Be Aware – QR Codes Have Become a Vector for Phishing Attacks. By Liliana Kotval


Malicious attacks have been commonly initiated via dangerous links or attachments in emails and text messages. However, now there is another, recently developed form of scamming to be aware of: QR codes. QR code phishing attacks, known as “quishing”, have been rising sharply in number worldwide; from August to September of this year, there was a steep 427% increase in the use of malicious QR codes, and furthermore, these attacks jumped from making up just 0.4% to 8.8% of all malicious incidents. (1)


From Perception Point (2)


Most often, QR codes captured with a smart camera translate into website URLs, apps or map addresses. However, just as these QR codes can be very useful in providing a quick pathway to a website, they can also link to fraudulent websites with malicious software or fraudulent payment gates. The sheer easiness of creating a QR code means that almost anyone could distribute it not only via emails or websites, but also in physical printed copies plastered to a wall or bulletin board throughout cities.  

In reality, quishing attacks are another form of traditional scamming through generating malicious links. Cyber criminals have been relying on emails with dangerous links or attachments to scam their targets, and now via QR codes, however, unlike the previous methods, malicious QR codes appear to be identical to their normal counterparts. Additionally, in emails, since most QR codes are attached via PNG or PDF files, they are more likely to bypass existing security walls in email applications than malicious links that have been inserted in an email’s body. It is important to take the same precautions with a QR code as with an unknown email: avoid QR’s that come with a message of urgency to verify one’s identity or take advantage of a limited time offer, keep software up to date, analyze the environment in which the QR code is posted (restaurants and reputable websites will be less likely to post fraudulent codes), and use a QR scanner with security protection. (3) 

Nevertheless, no context is entirely safe to trust the intention of a QR code, whether in emails, on websites, in restaurants, or on posters. With the origins of the rise of malicious QR codes during the COVID pandemic, scammers were able to replace restaurant menu QR codes to steal personal and payment details of customers. The FBI released a public service announcement in January of 2022 to warn civilians of the increase in reporting in the US of these fraudulent activities. (4) Furthermore, last month in Newcastle, UK, scammers placed malicious QR codes in city car parks, leading to victims paying £60 each once scanning the QR (5). A similar startling case also from last month in the UK showcases an elderly woman losing £13,000 after scanning a fraudulent QR covering the genuine one in a railway station car park. (6) Through just a quick scan of the code, the scammers were able to set up an online banking account on her device, take out a loan, block her credit card and change its payment address.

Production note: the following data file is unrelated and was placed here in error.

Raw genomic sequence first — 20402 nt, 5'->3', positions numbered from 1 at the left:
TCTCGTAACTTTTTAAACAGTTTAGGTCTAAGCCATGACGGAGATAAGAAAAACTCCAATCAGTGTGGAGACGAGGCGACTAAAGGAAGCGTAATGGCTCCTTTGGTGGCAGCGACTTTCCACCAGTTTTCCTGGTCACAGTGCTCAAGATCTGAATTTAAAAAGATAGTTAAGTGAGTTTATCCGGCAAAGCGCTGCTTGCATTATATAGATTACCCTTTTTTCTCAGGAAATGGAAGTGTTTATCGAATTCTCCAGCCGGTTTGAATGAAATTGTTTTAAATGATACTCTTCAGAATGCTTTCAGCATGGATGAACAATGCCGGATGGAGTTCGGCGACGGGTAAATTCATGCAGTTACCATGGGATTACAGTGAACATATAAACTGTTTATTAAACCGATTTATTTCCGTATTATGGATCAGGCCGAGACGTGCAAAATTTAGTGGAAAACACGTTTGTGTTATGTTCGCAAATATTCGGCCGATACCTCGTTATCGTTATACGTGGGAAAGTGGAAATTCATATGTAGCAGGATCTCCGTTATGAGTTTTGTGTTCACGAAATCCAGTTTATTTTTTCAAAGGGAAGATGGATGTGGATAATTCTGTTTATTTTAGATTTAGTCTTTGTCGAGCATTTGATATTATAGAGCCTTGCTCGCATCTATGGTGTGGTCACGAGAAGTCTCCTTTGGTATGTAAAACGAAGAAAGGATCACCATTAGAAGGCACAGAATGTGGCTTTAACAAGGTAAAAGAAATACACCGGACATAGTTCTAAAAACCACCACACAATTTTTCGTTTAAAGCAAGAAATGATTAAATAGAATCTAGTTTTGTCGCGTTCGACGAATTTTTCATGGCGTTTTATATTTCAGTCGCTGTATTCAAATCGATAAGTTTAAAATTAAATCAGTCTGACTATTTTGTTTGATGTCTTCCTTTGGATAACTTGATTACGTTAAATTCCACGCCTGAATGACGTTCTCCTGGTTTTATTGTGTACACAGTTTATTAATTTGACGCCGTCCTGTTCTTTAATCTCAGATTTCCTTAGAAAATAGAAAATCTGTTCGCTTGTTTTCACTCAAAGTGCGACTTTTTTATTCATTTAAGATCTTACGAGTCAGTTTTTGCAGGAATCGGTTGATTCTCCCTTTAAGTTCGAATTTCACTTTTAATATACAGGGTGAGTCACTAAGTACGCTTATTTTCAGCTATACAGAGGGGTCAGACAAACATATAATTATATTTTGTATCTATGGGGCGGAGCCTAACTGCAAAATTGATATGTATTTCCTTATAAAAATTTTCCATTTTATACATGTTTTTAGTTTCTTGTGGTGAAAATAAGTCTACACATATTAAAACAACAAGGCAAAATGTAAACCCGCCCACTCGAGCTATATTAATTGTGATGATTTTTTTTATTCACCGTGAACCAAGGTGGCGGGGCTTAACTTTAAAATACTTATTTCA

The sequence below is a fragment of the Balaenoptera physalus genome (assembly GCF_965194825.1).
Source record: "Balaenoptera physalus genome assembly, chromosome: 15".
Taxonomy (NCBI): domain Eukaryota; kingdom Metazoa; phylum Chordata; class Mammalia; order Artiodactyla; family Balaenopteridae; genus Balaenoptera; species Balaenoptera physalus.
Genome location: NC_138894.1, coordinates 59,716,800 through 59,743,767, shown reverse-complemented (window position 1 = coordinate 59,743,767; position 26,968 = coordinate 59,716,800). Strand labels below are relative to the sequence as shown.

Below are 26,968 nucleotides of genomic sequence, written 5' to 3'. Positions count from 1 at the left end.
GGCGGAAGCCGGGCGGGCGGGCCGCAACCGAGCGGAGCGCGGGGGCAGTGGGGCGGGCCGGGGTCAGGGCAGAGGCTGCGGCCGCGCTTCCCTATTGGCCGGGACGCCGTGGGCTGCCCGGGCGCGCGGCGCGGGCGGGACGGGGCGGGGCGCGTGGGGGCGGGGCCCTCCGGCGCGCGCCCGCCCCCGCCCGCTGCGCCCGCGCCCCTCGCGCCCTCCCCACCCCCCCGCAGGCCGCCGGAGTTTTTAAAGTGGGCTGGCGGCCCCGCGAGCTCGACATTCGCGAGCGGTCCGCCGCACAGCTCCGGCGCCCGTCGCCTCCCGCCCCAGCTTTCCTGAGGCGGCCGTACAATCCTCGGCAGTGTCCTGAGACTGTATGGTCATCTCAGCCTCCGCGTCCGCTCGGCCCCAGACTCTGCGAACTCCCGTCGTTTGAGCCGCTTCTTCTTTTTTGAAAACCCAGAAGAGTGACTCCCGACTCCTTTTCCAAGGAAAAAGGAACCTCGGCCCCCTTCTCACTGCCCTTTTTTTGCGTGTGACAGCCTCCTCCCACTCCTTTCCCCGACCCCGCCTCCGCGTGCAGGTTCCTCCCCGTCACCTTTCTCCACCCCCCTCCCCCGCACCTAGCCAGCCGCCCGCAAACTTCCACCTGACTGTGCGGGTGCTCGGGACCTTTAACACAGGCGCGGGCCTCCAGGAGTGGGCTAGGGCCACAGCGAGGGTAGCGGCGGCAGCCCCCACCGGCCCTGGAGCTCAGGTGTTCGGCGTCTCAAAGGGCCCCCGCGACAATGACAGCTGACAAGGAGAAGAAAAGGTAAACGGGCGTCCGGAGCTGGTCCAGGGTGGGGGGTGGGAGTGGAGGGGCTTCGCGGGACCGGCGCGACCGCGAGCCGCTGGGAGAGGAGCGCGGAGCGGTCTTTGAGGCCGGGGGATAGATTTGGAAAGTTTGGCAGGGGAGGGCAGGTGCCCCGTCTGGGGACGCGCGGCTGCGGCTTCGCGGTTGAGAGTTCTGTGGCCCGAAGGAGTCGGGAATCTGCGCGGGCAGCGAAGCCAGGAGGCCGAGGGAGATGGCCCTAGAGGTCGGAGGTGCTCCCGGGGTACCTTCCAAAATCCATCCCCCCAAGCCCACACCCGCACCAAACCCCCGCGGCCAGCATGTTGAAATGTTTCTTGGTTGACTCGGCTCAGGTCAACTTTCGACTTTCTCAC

Malicious QR codes can be sneakily placed, and have even been used to scam multinational companies, including a U.S. energy company that suffered the biggest QR code phishing attack seen in August this year. 1,000 emails embedded with a malicious QR code were distributed to the company, while also targeting firms in manufacturing, insurance, technology, and financial services (7).  Most of the phishing emails contained PNG image attachments of a QR code that then redirected to malicious Bing URLs. This was the first time QR codes had been used at this scale, and in the future, these types of attacks are expected to increase in commonality as a viable attack vector. Employees of companies should now be further trained to be wary of QR codes in emails, especially those embedded in PNG or PDF files.  

The way quishing attacks are crafted- through encoding phishing links in redirects- is nothing new. However, what is new is how hackers are using a trusted domain, that has been used by millions of people since the 2010’s, to carry out attacks that cannot be easily distinguished as phishing. The ability to hide URLs inside QR codes in a PNG or PDF file means that quishing emails are more likely to bypass security and make it to inboxes. Attacks are becoming more and more clever; we must also be just as diligent in keeping up to date with the latest trends and identifying what should and should not be trusted. 



(1) „QR Code Phishing (Quishing) Attacks Have More Than Quadrupled in Just One Month”, Perception Point, 23.10.2023, 

(2) Ibid. 

(3) „In the Wrong Hands, QR Codes Are a Dangerous Threat to Your Mobile Device Security”, University of Virginia,,not%20always)%20safe%20to%20scan 

(4) „Cybercriminals Tampering with QR Codes to Steal Victim Funds”, Federal Bureau of Investigation, 18.01.2022, 

(5) „New Castle City Council Issues Warning Over QR Code Scam”, BBC, 22.11.2023, 

(6) „Thornaby: Woman Targeted in £13k Railway Station QR Code Scam”, BBC, 18.11.2023, 

(7) Nathaniel Raymond, „ Major Energy Company Targeted in Large QR Code Phishing Campaign”, Cofense, 16.08.2023,

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